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Can I Participate?

The first step to conduct a Carbon Farming project is to review the Government approved rules that outline whether your farm or land can earn Australian Carbon Credit Units (ACCUs).

These rules are called methods and they explain how to measure and calculate greenhouse gas emissions reductions from a range of different activities.

Methods set out the rules for undertaking activities under the Emissions Reduction Fund (ERF) which earn ACCUs.

There are a variety of benefits other than earning carbon credits obtainable by conducting a Carbon Farming project which don’t require an applicable method.

Check out the resources available in the How Do I Participate section or see what other research and assistance is happening in your area in the Extension & Outreach section.

Methods

Find a Method

To start searching for methods which are suitable for you, select an industry type and then a select a land use or operation type. You can also use the search box to look for a specific method.

  • Sequestering carbon in soils in grazing systems


    A project using this method stores carbon in soils on grazing land by introducing activities that increase inputs of carbon to the soil, reduce loss of carbon from the soil, or both.

    The land on which a project occurs must have been under permanent pasture or continuously cropped for at least five years before applying to conduct the project or before conducting a baseline sampling round.

    The land can be managed using a range of activities to build soil carbon including, but not limited to:

    converting cropland to permanent pasture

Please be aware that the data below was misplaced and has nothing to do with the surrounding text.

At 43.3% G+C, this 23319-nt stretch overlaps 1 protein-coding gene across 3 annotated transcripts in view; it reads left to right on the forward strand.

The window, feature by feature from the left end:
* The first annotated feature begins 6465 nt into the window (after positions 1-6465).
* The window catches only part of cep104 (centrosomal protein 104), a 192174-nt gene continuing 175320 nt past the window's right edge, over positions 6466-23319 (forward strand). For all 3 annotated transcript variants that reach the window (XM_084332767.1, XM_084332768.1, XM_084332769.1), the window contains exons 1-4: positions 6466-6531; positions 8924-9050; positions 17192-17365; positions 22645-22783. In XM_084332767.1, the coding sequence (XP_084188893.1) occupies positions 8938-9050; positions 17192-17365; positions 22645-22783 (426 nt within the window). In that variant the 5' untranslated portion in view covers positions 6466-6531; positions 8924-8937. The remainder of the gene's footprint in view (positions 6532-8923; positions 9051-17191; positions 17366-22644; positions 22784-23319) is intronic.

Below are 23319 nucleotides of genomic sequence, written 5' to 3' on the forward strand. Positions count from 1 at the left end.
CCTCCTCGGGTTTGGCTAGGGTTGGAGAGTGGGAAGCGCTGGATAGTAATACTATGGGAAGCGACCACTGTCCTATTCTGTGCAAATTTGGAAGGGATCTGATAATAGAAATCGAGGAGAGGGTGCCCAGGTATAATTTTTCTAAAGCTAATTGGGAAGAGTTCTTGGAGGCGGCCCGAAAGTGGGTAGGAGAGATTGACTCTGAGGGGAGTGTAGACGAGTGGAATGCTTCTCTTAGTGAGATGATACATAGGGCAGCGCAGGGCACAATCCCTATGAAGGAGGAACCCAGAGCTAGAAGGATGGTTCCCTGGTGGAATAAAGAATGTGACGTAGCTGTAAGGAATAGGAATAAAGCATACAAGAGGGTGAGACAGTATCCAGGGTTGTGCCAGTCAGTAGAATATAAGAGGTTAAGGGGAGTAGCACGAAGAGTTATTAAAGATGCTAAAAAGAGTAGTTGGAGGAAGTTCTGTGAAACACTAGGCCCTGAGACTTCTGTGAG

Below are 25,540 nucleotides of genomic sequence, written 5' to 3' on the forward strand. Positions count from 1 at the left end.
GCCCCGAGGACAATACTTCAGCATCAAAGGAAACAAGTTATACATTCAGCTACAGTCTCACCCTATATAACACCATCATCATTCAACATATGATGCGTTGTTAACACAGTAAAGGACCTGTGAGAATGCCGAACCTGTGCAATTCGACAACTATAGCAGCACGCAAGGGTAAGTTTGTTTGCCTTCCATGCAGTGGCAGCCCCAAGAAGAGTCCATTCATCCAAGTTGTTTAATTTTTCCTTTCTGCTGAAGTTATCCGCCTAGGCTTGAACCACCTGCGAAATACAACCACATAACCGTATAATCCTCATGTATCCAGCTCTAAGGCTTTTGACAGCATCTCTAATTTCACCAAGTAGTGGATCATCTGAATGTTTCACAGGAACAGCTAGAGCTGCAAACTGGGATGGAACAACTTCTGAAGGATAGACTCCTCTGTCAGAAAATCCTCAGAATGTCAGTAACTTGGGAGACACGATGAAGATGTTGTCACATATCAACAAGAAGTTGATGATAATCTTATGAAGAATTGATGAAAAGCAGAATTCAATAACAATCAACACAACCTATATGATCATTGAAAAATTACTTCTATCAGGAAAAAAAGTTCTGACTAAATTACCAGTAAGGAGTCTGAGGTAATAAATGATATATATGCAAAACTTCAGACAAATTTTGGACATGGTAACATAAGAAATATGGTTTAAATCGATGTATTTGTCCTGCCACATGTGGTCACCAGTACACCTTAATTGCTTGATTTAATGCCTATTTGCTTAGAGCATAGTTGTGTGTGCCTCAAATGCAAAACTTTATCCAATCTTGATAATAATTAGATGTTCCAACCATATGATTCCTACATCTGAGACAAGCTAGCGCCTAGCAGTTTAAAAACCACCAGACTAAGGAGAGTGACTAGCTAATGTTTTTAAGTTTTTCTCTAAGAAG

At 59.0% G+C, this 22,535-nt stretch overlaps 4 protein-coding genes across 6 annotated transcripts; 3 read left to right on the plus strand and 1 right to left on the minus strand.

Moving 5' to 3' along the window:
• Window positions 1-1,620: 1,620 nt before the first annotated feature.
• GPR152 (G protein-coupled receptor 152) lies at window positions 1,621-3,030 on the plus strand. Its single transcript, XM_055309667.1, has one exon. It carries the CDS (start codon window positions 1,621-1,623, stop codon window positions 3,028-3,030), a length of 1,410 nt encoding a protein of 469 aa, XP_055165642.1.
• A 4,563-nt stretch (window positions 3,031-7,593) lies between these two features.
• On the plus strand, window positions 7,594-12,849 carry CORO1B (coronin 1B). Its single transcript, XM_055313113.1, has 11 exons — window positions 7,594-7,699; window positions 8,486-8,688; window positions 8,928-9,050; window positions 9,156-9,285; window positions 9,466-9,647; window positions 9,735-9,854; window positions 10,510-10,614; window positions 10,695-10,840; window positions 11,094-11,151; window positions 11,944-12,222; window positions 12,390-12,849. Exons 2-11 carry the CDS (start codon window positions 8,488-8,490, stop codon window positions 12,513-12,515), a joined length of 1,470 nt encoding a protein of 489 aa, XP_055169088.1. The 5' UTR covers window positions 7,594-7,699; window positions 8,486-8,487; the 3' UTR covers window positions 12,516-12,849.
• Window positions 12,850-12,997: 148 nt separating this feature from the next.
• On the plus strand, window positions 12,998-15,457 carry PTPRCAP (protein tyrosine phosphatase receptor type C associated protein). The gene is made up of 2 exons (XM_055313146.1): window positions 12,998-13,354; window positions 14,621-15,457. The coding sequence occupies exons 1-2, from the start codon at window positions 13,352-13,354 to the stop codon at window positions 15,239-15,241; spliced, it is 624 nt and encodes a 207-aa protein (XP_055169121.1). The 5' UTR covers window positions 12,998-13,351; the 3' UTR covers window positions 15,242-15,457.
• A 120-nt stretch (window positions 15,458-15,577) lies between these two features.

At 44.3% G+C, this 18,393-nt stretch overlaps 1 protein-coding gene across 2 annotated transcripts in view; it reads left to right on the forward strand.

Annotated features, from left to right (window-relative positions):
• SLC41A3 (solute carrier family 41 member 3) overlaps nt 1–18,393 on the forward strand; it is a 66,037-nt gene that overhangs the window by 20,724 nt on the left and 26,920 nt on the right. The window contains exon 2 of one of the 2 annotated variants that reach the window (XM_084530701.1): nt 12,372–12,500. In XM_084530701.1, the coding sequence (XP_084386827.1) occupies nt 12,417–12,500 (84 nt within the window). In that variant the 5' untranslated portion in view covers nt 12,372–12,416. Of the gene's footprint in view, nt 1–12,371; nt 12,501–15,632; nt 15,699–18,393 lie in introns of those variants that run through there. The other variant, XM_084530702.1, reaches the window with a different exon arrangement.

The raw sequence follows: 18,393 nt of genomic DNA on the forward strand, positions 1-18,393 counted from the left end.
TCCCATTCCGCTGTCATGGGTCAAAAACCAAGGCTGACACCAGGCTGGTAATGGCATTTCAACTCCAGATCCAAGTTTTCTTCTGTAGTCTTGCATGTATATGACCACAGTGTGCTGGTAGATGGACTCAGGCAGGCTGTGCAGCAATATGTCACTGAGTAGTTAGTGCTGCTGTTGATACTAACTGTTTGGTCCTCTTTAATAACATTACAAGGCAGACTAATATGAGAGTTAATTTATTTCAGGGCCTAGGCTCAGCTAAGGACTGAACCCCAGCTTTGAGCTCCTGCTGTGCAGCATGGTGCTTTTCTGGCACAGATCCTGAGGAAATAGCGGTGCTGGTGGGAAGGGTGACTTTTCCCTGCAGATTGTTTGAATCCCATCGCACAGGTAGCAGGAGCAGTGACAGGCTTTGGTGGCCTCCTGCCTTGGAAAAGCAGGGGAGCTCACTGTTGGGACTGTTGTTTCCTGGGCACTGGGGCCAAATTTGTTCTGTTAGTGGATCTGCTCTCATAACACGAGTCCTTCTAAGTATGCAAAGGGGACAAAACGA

rejuvenating pastures, or
    changing grazing patterns.
    More Details Fact Sheet Soil Carbon
  • Reducing greenhouse gas emissions from fertiliser in irrigated cotton

    The method is based on increasing the efficiency of nitrogen fertiliser use, measured as the ratio of cotton lint yield to nitrogen applied via synthetic fertiliser. An increase in nitrogen fertiliser use efficiency is equivalent to a decrease in emissions intensity from synthetic fertiliser use.Management actions taken under the method can maintain lint yield while reducing fertiliser use, or improve lint yield without a proportional increase in fertiliser use.

    This method supports a broad range of management actions, including changes in the rate, timing, method and type of nitrogen fertiliser application. At least one new management action to improve nitrogen fertiliser use efficiency must be undertaken in the project area, and participants have the flexibility to select management actions that suit their individual circumstances.

    The method applies only to cotton crops grown under irrigation, where the emissions of nitrous oxide can be directly related to the rate of fertiliser nitrogen used on the crop. The method only covers the use of synthetic fertiliser.

    More Details Fact Sheet Cotton
  • Estimating sequestration of carbon in soil using default values method (model-based soil carbon)

    A project using this method stores carbon in soils on agricultural land by introducing specific management actions that increase inputs of carbon to the soil, reduce loss of carbon from the soil, or both.

    A model-based soil carbon project must carry out at least one of the following specific management actions:

    permanently converting land from annual cropping to pasture
    retaining crop residue that was previously removed through burning or baling in field, or
    increasing biomass yields (sustainable intensification) through inputs such as fertiliser, lime and water.
    More Details Fact Sheet Soil Carbon
Additional resources available Additional information and projects for Crops & Soil are available via the following links: Resources Extension and Outreach
Viewing 3 of 3 methods

This website was developed and maintained by Climate Friendly under a grant from the Australian Government under the Carbon Farming Futures Extension and Outreach program.

The project was completed in June 2017 and this website will no longer be updated.
The information remains relevant and this website will remain live until June 2018.